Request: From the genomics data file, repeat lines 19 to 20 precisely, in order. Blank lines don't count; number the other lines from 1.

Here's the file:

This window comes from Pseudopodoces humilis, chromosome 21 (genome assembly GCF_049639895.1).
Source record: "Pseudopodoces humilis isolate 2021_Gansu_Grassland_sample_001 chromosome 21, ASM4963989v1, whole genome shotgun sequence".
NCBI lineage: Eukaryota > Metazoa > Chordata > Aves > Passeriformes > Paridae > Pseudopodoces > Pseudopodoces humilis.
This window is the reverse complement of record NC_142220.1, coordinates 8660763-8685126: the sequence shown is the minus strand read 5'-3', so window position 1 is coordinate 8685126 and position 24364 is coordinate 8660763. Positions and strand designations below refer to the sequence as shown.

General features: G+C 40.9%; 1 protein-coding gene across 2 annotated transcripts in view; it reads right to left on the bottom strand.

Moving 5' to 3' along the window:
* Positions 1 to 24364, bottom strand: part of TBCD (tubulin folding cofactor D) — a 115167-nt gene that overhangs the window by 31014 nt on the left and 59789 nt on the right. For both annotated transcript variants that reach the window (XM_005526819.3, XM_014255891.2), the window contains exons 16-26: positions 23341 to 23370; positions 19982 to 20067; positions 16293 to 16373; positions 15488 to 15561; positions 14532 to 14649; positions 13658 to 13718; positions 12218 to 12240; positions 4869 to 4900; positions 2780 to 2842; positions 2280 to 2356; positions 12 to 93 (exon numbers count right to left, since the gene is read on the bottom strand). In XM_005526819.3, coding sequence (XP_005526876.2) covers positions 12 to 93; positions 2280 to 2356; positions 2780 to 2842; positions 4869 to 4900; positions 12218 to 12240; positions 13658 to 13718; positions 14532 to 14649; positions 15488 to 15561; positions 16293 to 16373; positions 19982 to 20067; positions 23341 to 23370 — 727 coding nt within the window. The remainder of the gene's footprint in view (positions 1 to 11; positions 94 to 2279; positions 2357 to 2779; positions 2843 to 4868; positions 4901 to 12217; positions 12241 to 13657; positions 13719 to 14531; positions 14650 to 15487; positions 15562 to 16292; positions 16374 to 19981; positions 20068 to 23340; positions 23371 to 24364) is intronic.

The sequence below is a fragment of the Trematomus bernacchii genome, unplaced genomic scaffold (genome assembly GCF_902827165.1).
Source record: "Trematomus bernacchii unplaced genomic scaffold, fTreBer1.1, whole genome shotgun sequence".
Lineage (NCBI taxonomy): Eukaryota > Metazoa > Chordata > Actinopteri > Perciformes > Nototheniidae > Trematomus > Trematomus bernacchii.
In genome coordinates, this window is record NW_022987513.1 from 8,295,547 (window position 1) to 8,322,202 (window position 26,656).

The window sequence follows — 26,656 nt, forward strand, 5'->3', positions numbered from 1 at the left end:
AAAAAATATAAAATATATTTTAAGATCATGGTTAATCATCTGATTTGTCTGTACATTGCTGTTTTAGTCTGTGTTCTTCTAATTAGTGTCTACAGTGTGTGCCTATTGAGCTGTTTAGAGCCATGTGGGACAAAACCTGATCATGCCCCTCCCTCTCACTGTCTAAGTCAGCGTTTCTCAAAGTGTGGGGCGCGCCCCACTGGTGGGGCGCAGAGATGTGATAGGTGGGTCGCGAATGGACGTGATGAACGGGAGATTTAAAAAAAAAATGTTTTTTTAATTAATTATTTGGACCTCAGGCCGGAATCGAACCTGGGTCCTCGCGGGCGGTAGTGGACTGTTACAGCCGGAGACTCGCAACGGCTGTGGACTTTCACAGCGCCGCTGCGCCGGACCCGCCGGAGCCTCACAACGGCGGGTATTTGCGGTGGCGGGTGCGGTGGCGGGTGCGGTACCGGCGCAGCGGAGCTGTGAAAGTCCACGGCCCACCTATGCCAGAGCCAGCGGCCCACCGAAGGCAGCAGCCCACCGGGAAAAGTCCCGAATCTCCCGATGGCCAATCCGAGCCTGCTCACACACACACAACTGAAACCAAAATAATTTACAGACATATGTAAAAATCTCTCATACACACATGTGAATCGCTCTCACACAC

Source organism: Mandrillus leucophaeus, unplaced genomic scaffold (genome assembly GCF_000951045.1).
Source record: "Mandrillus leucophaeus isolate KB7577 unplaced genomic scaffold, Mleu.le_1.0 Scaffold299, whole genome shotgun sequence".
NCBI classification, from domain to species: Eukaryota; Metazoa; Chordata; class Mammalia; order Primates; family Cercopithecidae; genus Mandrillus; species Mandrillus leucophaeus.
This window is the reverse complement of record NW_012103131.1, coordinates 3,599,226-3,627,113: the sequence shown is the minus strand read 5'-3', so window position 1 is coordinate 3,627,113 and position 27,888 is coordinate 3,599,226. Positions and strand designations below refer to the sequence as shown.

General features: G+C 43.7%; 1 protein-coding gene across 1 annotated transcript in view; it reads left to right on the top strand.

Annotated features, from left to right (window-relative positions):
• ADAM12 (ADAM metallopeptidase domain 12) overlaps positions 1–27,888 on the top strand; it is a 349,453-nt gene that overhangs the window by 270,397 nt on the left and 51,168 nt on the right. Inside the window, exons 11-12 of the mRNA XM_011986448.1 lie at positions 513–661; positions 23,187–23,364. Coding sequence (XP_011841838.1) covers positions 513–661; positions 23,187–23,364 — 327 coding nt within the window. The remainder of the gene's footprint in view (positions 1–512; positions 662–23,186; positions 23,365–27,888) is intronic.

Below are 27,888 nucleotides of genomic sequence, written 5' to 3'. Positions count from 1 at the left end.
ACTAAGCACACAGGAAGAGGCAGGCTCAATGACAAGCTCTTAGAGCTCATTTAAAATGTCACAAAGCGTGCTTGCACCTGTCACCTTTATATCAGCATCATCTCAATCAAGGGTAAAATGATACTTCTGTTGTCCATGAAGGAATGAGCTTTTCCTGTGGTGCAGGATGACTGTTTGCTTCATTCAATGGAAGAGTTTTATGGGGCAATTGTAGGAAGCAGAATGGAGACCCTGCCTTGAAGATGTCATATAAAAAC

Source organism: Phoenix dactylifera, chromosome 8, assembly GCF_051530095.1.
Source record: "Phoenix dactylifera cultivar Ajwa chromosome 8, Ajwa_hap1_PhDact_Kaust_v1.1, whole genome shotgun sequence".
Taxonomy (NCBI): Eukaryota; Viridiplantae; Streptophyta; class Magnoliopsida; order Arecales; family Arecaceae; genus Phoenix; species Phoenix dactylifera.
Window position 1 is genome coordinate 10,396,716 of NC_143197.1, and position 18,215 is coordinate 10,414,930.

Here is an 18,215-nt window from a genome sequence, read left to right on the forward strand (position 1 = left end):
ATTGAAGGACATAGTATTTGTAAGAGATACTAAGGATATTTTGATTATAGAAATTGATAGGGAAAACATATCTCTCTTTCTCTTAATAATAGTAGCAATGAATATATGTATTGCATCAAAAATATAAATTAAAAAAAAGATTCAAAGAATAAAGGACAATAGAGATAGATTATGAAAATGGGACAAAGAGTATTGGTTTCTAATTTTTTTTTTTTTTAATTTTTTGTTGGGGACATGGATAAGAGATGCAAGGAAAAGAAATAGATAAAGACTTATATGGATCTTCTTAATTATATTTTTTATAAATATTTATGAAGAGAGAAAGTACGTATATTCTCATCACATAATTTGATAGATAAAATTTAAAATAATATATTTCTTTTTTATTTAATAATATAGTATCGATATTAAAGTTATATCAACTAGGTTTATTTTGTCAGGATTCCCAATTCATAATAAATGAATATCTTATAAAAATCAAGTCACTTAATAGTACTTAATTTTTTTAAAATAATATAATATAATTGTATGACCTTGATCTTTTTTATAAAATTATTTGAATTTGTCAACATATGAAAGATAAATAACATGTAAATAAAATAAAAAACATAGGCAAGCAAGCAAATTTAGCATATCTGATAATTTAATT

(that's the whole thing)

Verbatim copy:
Annotated features, from left to right (window-relative positions):
• ADAM12 (ADAM metallopeptidase domain 12) overlaps positions 1–27,888 on the top strand; it is a 349,453-nt gene that overhangs the window by 270,397 nt on the left and 51,168 nt on the right. Inside the window, exons 11-12 of the mRNA XM_011986448.1 lie at positions 513–661; positions 23,187–23,364. Coding sequence (XP_011841838.1) covers positions 513–661; positions 23,187–23,364 — 327 coding nt within the window. The remainder of the gene's footprint in view (positions 1–512; positions 662–23,186; positions 23,365–27,888) is intronic.